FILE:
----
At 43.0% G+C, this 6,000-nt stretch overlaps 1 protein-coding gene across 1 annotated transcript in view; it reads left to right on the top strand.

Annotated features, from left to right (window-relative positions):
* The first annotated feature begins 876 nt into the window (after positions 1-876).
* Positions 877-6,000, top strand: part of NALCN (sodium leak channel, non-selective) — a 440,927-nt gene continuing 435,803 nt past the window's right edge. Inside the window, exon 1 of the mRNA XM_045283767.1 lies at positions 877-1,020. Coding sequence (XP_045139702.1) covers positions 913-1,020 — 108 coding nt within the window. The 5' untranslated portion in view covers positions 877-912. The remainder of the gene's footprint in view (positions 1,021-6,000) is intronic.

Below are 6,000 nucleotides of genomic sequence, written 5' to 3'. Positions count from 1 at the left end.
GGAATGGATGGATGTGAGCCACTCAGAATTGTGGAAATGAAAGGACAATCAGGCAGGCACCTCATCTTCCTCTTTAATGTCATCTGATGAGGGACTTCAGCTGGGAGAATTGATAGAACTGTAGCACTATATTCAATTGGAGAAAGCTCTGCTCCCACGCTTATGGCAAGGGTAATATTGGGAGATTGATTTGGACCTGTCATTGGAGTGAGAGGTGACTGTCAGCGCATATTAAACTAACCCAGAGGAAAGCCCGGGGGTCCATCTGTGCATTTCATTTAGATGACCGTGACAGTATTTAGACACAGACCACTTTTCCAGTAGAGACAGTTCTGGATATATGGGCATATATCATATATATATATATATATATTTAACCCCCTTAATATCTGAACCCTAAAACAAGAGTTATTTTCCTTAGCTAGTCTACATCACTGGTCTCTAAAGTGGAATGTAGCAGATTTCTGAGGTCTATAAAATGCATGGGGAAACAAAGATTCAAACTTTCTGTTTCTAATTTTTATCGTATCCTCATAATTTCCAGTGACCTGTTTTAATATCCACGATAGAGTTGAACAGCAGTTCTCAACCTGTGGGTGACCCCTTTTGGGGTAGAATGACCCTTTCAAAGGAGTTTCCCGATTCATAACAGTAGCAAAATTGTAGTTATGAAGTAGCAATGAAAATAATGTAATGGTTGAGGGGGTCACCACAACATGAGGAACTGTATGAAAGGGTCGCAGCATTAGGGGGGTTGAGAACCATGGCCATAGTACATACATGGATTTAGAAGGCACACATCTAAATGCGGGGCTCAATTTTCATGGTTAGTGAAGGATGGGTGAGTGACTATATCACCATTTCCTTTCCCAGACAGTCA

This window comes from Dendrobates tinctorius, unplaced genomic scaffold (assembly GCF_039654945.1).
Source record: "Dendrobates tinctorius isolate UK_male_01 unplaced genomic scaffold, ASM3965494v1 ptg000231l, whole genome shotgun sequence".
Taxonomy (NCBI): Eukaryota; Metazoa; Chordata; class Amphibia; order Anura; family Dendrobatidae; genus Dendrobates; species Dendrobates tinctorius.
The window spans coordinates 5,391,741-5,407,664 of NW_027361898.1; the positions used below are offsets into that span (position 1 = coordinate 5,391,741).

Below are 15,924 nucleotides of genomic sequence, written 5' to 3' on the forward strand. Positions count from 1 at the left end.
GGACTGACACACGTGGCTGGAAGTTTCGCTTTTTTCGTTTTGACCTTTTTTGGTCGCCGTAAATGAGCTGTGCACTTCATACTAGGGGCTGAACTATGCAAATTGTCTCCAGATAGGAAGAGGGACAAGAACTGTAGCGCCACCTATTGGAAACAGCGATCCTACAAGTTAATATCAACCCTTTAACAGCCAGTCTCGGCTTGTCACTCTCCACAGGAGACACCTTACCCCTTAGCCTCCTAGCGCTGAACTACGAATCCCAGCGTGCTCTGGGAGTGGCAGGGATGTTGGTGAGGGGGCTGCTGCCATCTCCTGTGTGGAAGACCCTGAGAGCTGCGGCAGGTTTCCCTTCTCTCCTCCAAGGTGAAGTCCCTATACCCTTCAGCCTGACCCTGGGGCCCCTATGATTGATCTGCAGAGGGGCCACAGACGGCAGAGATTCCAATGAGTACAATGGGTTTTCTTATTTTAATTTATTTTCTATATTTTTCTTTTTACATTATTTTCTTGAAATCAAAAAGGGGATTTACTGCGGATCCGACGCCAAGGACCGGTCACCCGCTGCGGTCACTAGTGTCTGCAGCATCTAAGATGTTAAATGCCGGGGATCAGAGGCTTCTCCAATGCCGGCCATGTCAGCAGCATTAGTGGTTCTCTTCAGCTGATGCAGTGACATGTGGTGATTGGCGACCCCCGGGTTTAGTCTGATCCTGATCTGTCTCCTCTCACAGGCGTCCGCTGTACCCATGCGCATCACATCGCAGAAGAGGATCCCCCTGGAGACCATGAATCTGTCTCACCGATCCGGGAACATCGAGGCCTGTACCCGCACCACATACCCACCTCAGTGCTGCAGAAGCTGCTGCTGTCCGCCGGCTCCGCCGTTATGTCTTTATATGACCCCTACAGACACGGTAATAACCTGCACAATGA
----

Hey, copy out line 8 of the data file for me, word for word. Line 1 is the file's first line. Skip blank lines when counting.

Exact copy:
Source record: "Dendrobates tinctorius isolate UK_male_01 unplaced genomic scaffold, ASM3965494v1 ptg000231l, whole genome shotgun sequence".